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Frenulectomy In Adults
WHAT YOU NEED TO KNOW:
What do I need to know about frenulectomy?
Frenulectomy is surgery to remove a small piece of tissue called the frenulum. You may need surgery if the frenulum attached to the center of your upper lip is too thick and causes a large gap between your teeth. This can lead to your gums being pulled too far off your teeth (called gum recession). You may also need this surgery if you have dentures that move because the frenulum pulls them out of place. Less commonly, the frenulum under your tongue may need to be removed. This surgery is more common in children. You may need this surgery if you had tongue-tie as a child that was not corrected and is causing speech problems.
How do I prepare for surgery?
Your healthcare provider will tell you how to prepare for surgery. The provider may tell you not to eat or drink anything after midnight on the day of surgery. The provider will tell you which medicines to take or not take before surgery. You may get an antibiotic through your IV to prevent a bacterial infection.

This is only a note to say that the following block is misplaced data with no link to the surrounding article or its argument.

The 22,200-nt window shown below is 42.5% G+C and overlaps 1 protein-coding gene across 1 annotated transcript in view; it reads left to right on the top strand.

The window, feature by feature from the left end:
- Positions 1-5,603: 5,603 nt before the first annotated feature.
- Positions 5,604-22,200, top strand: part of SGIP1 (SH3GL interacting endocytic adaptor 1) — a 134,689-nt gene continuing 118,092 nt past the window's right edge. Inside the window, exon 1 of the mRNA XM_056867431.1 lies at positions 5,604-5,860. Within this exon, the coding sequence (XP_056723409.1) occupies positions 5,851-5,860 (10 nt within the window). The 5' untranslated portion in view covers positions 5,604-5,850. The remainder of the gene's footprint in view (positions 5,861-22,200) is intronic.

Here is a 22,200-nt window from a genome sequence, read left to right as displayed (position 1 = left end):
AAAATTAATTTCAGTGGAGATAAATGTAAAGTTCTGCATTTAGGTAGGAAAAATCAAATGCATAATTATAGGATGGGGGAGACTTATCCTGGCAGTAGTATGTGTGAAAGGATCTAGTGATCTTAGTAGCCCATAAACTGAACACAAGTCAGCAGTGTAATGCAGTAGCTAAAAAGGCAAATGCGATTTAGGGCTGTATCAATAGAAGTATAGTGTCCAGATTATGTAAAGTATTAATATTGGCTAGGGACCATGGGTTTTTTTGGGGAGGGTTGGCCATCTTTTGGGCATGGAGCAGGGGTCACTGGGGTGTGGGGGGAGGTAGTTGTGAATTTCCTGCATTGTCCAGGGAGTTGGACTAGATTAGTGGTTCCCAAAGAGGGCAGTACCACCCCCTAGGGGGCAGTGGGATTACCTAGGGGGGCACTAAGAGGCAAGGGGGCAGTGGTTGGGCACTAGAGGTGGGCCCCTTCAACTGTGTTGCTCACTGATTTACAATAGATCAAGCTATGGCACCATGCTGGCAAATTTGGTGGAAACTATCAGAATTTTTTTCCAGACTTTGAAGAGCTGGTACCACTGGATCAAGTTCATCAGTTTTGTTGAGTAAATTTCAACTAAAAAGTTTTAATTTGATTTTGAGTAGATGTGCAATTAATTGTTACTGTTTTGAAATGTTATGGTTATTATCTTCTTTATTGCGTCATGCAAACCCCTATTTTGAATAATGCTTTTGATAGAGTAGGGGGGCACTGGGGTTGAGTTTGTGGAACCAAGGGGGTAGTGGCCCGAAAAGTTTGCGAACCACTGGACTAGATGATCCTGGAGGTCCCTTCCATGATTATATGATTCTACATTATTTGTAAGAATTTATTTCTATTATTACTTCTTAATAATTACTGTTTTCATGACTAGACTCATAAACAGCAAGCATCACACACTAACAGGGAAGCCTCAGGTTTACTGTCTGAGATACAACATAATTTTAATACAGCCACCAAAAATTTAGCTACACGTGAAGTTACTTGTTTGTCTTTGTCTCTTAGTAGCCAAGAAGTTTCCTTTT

What will happen during surgery?
You will get local anesthesia to numb the area. You will be awake, but you should not feel pain. Your healthcare provider will hold your tongue or lip out of the way. The frenulum and some tissue around it will be cut with medical scissors, a laser, or an electrocautery device. This device is a needle that is heated by electricity. After the tissue is removed, the incision will be closed with stitches or with heat from the laser or device.
What can I expect after surgery?
You may have some mild pain, swelling, or bleeding after surgery. This is normal and should stop in a few days. If you received stitches, they will dissolve on their own. It may be painful or difficult for you to swallow after surgery, but it is important to drink liquids. Liquids help prevent dehydration. Ask your healthcare provider how much liquid to drink each day and which liquids are best for you.
What are the risks of frenulectomy?
You may bleed more than expected during surgery.
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The above information is an educational aid only. It is not intended as medical advice for individual conditions or treatments. Talk to your doctor, nurse or pharmacist before following any medical regimen to see if it is safe and effective for you.